In a Times of Israel post published earlier in the week, we argued that, in addition to the countless factual errors in Amnesty International’s report accusing Israel of ‘apartheid’, the NGO’s failure to even note decisions by Palestinian leaders that have perpetuated the conflict demonstrates that what they’re engaged in is not neutral ‘human rights’ advocacy, but anti-Israel advocacy.
The denial of agency to Palestinians was, we argued, evident in the report’s erasure of the wars and terror – and the Palestinian leadership’s repeated rejection of peace offers – which significantly contributed to the current territorial, political and security situation.
The erasure of Palestinian responsibility and agency – be it in the ‘human rights’ community or the mainstream media – not only grossly distorts our understanding of the Israeli-Palestinian conflict, but also represents what’s been referred to as “the bigotry of low expectations” or, within another political context, “Woke Racism”. Both of these represent ways of describing the refusal to expect minorities, or any group deemed oppressed or disadvantaged, to meet the same standards of moral behaviour set for most people.
This isn’t to deny that such groups face real discrimination, only that they, like all individuals, have choices, and to judge their behavior by lower standards than we judge others denies their very humanity – racism in its most basic form.
So, what can Palestinians – and, especially, Palestinian leaders – do to contribute to peace and end the occupation? The sad fact is that this question is rarely even asked.
So, whilst the list below isn’t an exhaustive one, it represents a crucial paradigm by which to view, and judge commentary about, Palestinians and the choices they make.
These ideas also serve as a corrective to the historical amnesia which frames Israeli skepticism over Palestinian intentions – based on the trauma of the 2nd Intifada, frustration over the PA’s rejection of peace offers and the Palestinian culture of incitement – as Israeli intransigence, the society’s ‘move right’ or increased racism.
- The Palestinian Authority can hold elections for the first time in 16 years.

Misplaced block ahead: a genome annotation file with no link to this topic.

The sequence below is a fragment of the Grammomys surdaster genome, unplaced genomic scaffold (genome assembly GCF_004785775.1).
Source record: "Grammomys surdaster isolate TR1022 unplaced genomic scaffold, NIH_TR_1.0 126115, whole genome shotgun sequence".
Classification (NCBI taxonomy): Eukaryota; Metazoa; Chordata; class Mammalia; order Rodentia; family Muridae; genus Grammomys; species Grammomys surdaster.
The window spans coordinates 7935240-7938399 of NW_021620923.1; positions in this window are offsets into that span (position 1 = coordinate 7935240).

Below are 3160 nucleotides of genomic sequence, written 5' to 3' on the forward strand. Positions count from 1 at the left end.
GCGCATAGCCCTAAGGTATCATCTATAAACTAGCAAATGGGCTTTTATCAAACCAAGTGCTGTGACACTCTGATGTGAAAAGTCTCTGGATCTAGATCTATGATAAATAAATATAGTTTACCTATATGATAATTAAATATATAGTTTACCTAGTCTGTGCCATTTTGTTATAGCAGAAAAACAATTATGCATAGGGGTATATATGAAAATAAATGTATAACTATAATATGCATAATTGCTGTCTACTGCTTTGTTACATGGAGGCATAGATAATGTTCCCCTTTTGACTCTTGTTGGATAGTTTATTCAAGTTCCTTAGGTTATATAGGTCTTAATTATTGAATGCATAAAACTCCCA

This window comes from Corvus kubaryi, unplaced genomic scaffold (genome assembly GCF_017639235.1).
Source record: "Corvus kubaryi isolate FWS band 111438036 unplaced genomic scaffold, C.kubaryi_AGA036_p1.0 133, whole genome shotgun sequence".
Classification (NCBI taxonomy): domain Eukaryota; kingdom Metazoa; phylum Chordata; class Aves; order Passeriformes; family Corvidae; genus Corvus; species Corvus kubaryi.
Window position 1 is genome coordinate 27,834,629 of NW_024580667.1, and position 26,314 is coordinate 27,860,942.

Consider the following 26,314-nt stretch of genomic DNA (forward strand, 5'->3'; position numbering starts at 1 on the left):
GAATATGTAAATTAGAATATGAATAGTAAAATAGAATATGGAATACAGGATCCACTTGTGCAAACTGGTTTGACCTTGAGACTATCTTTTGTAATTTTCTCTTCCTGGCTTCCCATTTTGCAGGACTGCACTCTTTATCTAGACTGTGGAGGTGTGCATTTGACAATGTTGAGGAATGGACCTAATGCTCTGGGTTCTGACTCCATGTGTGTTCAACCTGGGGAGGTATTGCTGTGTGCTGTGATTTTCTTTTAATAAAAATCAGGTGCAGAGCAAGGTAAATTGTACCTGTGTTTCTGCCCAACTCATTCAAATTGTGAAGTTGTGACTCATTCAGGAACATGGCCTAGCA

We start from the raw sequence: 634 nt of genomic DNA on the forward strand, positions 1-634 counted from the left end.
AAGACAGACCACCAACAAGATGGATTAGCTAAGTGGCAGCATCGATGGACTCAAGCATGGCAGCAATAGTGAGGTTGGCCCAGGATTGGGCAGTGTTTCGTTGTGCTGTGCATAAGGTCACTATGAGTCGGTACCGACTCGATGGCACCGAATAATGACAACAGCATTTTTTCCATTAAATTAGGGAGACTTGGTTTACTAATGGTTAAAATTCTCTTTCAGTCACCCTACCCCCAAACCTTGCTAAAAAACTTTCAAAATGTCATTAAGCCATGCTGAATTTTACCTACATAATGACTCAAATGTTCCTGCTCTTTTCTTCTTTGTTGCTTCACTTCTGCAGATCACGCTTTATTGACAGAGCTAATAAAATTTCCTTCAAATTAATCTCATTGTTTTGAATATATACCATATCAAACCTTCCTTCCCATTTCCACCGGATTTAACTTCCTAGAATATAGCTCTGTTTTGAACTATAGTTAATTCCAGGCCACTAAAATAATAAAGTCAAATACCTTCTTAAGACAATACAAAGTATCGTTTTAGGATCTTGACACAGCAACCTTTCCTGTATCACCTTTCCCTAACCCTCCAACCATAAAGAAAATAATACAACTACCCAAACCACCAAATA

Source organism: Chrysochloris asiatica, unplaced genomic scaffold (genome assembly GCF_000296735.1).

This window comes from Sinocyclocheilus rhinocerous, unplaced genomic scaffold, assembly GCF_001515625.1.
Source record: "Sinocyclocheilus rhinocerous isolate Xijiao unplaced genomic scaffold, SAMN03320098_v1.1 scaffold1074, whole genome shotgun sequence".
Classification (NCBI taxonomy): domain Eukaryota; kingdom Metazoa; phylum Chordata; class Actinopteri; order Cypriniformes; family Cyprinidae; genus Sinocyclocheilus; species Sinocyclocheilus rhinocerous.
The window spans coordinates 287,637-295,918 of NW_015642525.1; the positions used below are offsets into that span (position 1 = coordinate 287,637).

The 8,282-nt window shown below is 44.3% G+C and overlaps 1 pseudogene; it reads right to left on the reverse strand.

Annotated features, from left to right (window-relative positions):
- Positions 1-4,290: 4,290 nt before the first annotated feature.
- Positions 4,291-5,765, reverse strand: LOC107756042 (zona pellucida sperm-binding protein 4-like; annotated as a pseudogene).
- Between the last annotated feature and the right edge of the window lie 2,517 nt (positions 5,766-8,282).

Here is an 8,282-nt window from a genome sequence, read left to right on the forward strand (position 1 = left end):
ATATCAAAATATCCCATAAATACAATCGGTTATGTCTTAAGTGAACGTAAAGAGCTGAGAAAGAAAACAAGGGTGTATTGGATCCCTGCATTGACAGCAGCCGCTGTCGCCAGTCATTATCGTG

- Palestinians can advocate for such elections to be held.
- The Palestinian Authority can begin the process of building transparent democratic institutions, and a healthy civil society, in preparation for statehood.
- Palestinians can advocate for this process to begin.
- The Palestinians Authority can cease promoting and incentivising terrorism.
- Palestinians can advocate for the PA to cease such toxic propaganda.
- The Palestinian Authority can cease promoting antisemitism.
- Palestinians can reject antisemitism.
- The Palestinian Authority can announce they’re open to peace talks with Israel without pre-conditions.
- Palestinians can advocate for the PA to make such an announcement.
- The Palestinian Authority can encourage co-existence projects with Israelis
- Palestinians can volunteer to participate in such projects.
- Palestinians, of all stripes, can reject Hamas and all such groups which represent an immutable obstacle to peace.
There are of course many things Israelis, and Israel’s government, can do to promote peace. But, as the current discourse (particularly within the media and NGO world) already focuses almost entirely on what Israel should do, it’s important for those who see Palestinians as moral actors to incentivise them to make decisions most likely to lead to peace and an end to the occupation.
- Amnesty International’s ‘Woke’ Racism Towards Palestinians (Times of Israel)